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What just happened? Intel’s $5.4 billion acquisition of Israeli specialty chipmaker Tower Semiconductor has been called off as the deal ran out of time to receive regulatory approval from China. It puts a dent in Team Blue’s plans for expanding its foundry business and illustrates the growing tension between the US and China.

It was back in February 2022 when Intel announced that it was buying Tower Semiconductor as part of its IDM 2.0 initiative. The company said that the purchase would accelerate its path to becoming a major provider of foundry services and capacity globally, bringing together Intel’s leading-edge nodes and scale manufacturing with Tower Semiconductor’s specialty technologies and customer-first approach.

Tower Semiconductor makes older, more mature nodes ranging from 1,000nm to 65nm that are used by automakers and specialized equipment companies; it also counts Broadcom as one of its customers. It was expected that the acquisition would help Intel better compete against rival chipmaker TSMC.

The deadline for the acquisition was August 15, but both Intel and Tower Semiconductor agreed to call it off as they did not expect to receive regulatory approval in time. It’s a costly cancellation for Intel, which must pay a $353 million termination fee to Tower.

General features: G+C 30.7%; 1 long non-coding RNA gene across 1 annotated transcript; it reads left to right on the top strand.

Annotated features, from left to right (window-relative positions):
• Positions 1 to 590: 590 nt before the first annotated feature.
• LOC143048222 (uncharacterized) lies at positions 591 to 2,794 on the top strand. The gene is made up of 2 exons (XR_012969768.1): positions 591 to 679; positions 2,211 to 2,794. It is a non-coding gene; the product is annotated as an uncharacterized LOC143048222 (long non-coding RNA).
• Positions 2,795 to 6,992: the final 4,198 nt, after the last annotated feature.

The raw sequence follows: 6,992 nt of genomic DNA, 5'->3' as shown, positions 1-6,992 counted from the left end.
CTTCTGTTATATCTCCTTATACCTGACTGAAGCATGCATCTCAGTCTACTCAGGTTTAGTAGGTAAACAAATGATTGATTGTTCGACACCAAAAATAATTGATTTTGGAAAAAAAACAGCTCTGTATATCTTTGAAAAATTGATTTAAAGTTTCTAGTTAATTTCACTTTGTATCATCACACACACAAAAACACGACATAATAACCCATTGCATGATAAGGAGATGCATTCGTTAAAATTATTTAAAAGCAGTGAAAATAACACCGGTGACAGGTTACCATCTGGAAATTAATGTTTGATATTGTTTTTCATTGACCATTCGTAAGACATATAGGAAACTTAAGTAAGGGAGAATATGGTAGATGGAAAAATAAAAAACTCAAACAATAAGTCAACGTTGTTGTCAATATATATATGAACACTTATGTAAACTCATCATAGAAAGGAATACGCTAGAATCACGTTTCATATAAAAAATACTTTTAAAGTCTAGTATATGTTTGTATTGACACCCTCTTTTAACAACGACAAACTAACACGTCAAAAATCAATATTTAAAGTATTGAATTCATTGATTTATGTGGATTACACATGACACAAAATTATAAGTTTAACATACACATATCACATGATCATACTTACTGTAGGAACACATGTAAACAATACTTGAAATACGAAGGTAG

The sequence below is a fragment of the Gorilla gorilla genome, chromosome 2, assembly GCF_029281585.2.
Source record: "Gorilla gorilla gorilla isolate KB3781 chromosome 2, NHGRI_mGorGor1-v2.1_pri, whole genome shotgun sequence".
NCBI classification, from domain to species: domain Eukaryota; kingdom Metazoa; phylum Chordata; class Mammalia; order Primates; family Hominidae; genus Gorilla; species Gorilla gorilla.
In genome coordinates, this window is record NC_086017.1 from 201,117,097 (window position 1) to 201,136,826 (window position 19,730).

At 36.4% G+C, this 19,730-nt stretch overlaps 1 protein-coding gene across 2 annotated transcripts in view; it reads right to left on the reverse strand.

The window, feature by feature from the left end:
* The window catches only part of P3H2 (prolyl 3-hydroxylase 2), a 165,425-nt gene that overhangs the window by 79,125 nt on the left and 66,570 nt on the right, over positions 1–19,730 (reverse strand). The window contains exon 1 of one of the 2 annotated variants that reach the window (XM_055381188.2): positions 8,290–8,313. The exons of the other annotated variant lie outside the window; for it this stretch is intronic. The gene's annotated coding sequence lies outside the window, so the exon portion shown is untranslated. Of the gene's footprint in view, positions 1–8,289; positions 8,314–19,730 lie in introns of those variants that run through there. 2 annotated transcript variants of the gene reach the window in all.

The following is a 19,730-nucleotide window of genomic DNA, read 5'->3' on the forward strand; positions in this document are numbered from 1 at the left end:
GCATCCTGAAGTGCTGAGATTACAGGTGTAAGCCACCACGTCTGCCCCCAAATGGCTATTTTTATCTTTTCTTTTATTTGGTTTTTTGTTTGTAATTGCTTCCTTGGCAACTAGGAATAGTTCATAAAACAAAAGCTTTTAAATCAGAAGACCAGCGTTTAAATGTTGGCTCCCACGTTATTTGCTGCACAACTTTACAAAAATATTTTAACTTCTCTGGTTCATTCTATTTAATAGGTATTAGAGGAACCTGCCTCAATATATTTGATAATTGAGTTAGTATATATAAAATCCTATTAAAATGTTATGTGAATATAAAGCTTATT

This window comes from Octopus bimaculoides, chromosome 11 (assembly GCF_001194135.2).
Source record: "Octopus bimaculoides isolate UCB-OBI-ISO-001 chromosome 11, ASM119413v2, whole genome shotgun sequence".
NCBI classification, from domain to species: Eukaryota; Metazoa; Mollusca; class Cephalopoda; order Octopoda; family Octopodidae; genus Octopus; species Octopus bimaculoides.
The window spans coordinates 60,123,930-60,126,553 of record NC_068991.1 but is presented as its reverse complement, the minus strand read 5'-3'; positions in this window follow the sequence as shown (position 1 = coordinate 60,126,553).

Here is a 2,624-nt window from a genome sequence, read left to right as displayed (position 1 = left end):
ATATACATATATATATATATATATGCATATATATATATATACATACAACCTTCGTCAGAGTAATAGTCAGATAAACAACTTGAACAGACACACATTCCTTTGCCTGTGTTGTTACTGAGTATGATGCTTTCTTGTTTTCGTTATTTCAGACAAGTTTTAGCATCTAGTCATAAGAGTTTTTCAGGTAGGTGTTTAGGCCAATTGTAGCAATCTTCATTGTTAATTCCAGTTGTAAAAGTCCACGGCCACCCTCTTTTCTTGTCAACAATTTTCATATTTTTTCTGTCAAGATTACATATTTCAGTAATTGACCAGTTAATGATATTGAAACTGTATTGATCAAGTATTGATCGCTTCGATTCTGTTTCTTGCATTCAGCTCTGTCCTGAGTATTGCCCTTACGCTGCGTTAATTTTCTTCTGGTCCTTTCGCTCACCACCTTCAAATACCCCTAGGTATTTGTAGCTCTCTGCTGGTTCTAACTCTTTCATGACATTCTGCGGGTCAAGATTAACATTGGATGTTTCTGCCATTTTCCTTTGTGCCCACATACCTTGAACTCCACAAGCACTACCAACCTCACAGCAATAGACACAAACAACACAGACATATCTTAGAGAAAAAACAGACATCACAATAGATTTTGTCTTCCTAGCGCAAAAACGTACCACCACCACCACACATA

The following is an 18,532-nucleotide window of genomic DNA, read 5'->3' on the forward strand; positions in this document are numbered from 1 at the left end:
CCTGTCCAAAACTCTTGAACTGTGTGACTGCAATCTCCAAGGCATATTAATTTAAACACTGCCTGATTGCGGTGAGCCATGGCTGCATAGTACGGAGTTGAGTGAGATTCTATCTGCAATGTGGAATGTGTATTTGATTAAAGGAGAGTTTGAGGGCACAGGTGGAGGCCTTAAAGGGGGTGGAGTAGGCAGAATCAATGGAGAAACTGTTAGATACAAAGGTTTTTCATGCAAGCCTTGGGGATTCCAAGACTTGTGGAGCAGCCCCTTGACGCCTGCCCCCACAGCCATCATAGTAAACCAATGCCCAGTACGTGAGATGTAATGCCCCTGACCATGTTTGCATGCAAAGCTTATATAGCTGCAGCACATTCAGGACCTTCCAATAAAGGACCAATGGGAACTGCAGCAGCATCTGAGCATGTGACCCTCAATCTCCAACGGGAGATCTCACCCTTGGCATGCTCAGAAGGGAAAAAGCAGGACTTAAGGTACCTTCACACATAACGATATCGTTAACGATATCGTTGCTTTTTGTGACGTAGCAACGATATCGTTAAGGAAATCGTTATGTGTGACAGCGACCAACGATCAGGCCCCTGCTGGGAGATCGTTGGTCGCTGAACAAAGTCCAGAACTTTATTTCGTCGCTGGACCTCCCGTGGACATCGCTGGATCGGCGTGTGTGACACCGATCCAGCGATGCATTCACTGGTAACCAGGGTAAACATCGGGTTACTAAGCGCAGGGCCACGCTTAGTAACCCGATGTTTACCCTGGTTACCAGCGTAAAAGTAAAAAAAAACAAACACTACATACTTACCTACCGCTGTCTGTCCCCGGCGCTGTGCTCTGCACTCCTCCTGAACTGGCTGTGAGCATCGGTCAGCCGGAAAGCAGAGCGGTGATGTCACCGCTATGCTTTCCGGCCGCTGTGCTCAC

Intel’s $5.4 billion acquisition of Tower Semiconductor has been called off

Not anymore

This isn’t the first deal scrapped due to China dragging its feet. Reuters notes that DuPont De Nemours Inc. ended its $5.2 billion deal to buy electronics materials maker Rogers Corp. last year after delays in securing approval from Chinese regulators.

Intel CEO Pat Gelsinger said he had been trying to get the green light for the Tower deal from China and had even visited the country last month to meet with officials – to no avail, it seems.

The US government’s latest move against China came last week when the US Treasury was permitted to limit or prohibit US investment in three areas of Chinese development: semiconductors, artificial intelligence, and quantum computing. China said it reserved the right to take retaliatory measures.

Intel’s Foundry Services was the only one of its businesses that didn’t see a year-on-year decline during the previous quarter. The segment’s revenue was $232 million, up from $57 million one year earlier. Gelsinger said some of the IFS sales increase came from advanced packaging.

[ For more curated Computing news, check out the main news page here]

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